to be seen
Choreography by Kyle Abraham in collaboration with Calvin Royal III and Taylor Stanley
Music: Boléro by Maurice Ravel, from Ravel: Bolero / Daphnis Et Chloë. London Symphony Orchestra. Classical © 1995 Arts Music GMBH
Featuring Calvin Royal III of American Ballet Theatre
World Premiere City Center Commission: October 26, 2020

Dormeshia, Award-winning tap dancer, choreographer, and educator
Lady Swings the Blues

Black History Month is not just a time to remember and pay homage to our history. It should also remind us of the work that lies ahead. We look back so that we know how to move forward effectively, with humility, strength, grace, and spirit.


Dormeshia encourages you to learn more about these causes and organizations:

Conceived, created, and performed by acclaimed tap dancer Dormeshia, Lady Swings the Blues embraces the glorious interplay between genres of music birthed by Black culture. This work honors the generations of Black women whose essential contributions to the art form of tap dance have largely remained under the radar.

Lady Swings the Blues
Conception and Improvography by Dormeshia
Musical Arrangements by Dormeshia in collaboration with Noah Garabedian (bass), Winard Harper (drums), and Gabriel Roxbury (djembe)
Accompanied by Noah GarabedianWinard Harper, and Gabriel Roxbury
World Premiere City Center Commission: October 26, 2020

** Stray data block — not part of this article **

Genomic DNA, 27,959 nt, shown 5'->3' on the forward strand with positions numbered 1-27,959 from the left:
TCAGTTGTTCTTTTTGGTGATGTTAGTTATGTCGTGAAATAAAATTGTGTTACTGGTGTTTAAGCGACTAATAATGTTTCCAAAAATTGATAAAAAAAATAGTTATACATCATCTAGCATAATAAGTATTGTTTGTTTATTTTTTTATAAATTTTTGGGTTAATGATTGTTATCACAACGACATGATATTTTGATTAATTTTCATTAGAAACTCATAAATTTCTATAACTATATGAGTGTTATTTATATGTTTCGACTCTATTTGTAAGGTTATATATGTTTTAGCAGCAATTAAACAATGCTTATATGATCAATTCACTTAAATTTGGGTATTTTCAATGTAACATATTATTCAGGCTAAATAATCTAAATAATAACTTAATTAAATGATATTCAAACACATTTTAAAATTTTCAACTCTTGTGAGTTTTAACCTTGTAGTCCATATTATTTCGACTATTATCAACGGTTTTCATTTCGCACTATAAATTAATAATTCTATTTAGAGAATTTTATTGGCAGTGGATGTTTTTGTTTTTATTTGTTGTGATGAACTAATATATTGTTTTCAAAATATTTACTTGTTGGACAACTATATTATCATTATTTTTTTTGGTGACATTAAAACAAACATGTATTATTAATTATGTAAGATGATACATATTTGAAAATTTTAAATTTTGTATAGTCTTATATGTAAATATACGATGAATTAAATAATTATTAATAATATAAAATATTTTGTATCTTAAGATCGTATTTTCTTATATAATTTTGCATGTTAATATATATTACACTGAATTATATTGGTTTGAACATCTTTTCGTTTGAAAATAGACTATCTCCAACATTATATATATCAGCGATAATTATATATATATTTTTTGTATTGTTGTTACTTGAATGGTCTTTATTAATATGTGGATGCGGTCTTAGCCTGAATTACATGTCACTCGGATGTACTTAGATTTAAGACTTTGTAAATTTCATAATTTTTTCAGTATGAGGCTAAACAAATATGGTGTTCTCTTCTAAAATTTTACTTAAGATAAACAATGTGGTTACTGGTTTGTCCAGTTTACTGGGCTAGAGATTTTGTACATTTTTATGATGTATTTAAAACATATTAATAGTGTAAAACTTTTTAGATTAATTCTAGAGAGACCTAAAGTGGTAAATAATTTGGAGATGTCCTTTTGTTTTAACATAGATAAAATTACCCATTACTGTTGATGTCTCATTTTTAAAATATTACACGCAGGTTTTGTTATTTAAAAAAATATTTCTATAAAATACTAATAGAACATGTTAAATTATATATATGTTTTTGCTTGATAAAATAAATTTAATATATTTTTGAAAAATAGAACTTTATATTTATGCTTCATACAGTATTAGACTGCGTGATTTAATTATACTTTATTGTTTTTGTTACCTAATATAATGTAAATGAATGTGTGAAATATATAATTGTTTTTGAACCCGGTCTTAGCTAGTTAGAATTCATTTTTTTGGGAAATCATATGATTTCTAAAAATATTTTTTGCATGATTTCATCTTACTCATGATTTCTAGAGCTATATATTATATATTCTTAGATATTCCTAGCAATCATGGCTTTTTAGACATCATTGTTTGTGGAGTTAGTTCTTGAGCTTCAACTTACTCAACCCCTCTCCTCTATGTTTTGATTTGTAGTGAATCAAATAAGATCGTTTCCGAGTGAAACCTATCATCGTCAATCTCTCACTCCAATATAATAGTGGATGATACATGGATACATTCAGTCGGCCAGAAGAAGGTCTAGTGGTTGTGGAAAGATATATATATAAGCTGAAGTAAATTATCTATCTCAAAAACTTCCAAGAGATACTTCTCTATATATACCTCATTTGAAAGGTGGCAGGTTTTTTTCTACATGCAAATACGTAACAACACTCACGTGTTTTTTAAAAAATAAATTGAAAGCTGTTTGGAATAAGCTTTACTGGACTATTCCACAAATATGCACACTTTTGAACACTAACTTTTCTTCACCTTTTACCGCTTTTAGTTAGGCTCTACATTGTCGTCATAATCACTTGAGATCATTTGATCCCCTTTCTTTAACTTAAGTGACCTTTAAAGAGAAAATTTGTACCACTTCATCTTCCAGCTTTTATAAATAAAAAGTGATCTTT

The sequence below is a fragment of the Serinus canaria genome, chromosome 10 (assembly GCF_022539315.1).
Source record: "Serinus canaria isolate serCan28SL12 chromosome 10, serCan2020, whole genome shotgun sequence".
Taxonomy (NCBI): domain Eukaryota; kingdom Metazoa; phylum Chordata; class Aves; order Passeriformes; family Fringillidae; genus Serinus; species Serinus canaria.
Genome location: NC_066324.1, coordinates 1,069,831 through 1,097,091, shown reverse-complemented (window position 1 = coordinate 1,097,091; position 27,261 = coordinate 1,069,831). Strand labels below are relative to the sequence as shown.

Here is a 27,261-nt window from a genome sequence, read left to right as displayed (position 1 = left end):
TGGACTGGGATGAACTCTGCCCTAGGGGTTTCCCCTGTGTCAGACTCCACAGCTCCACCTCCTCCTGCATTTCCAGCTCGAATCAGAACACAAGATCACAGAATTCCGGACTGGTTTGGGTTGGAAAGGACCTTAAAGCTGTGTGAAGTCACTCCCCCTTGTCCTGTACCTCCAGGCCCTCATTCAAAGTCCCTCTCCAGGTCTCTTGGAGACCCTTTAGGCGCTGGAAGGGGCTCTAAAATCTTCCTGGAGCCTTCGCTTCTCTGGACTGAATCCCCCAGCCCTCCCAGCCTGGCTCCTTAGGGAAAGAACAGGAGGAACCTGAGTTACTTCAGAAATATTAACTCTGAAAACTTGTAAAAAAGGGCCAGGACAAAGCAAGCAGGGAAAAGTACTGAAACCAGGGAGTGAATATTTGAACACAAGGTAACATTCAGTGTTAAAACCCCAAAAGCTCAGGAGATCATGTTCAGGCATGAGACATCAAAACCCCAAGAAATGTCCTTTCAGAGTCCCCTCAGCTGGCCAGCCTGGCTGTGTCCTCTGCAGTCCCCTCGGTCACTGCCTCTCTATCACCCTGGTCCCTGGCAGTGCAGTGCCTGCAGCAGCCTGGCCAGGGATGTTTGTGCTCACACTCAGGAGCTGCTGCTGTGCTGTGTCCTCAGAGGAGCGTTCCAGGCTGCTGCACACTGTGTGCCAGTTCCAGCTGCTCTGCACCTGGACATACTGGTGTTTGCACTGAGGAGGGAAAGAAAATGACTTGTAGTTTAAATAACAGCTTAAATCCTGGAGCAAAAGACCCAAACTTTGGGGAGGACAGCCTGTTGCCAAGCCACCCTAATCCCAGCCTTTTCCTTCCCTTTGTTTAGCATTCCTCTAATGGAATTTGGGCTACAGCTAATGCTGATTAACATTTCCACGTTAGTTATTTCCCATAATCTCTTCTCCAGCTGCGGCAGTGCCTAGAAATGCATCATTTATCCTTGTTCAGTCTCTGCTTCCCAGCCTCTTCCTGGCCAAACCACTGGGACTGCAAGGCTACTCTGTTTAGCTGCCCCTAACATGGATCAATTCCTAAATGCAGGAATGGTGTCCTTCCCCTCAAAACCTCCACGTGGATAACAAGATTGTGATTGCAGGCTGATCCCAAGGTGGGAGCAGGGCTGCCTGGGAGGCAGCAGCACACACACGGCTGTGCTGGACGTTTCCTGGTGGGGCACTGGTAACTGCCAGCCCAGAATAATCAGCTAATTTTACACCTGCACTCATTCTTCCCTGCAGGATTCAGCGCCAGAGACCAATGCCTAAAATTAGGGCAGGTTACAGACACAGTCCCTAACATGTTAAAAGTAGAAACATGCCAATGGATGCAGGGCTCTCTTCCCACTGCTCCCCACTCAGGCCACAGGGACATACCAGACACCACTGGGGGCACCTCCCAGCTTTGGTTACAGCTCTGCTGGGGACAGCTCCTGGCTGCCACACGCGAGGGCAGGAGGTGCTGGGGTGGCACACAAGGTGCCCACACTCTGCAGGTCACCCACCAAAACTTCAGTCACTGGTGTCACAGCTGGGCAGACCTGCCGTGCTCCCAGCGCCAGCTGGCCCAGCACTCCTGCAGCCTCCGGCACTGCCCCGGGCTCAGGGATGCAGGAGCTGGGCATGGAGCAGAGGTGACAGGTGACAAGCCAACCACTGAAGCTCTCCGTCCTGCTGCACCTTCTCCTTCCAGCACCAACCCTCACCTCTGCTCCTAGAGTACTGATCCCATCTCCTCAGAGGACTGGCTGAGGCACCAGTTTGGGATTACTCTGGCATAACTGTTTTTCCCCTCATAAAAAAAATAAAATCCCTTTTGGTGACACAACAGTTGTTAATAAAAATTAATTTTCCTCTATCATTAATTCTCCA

Jamar Roberts, Alvin Ailey American Dance Theater’s Resident Choreographer
Morani/Mungu (Black Warrior/Black God)

This work is a meditation on the duality of what it is to be Black in this country. To move through the world as somewhat of a warrior, always fighting for equality, justice, and peace. Yet at the heart of the fight is the omnipotent hope, faith, and love of a God.
Jamar Roberts


Jamar Roberts encourages you to learn more about these causes and organizations:

  • Black Lives Matter—global organization whose mission is to eradicate white supremacy and build local power to intervene in violence inflicted on Black communities
  • The Boris Lawrence Henson Foundation—eradicating the stigma around mental health issues in the African American community
  • Ethel’s Club—celebrating people of color through conversation, wellness, and creativity

Morani/Mungu (Black Warrior/Black God)
Choreography by Jamar Roberts
Music: “Black Is” by The Last Poets; “The Drum Thing” by John Coltrane, recorded by Johnathan Blake, Dezron Douglas, and Jaleel Shaw; and “You’ll Never Walk Alone” by Nina Simone
World Premiere City Center Commission: October 21, 2020

These works were commissioned by New York City Center for the Fall for Dance Festival.

2020 Fall for Dance Festival produced by New York City Center and Nel Shelby Productions in association with the Jerome Robbins Dance Division, The New York Public Library.

The Artists

Production Photos



Bloomberg Philanthropies

Jody and John Arnhold

Virginia B. Toulmin Foundation


2020 Fall for Dance Festival photos by Christopher Duggan Photography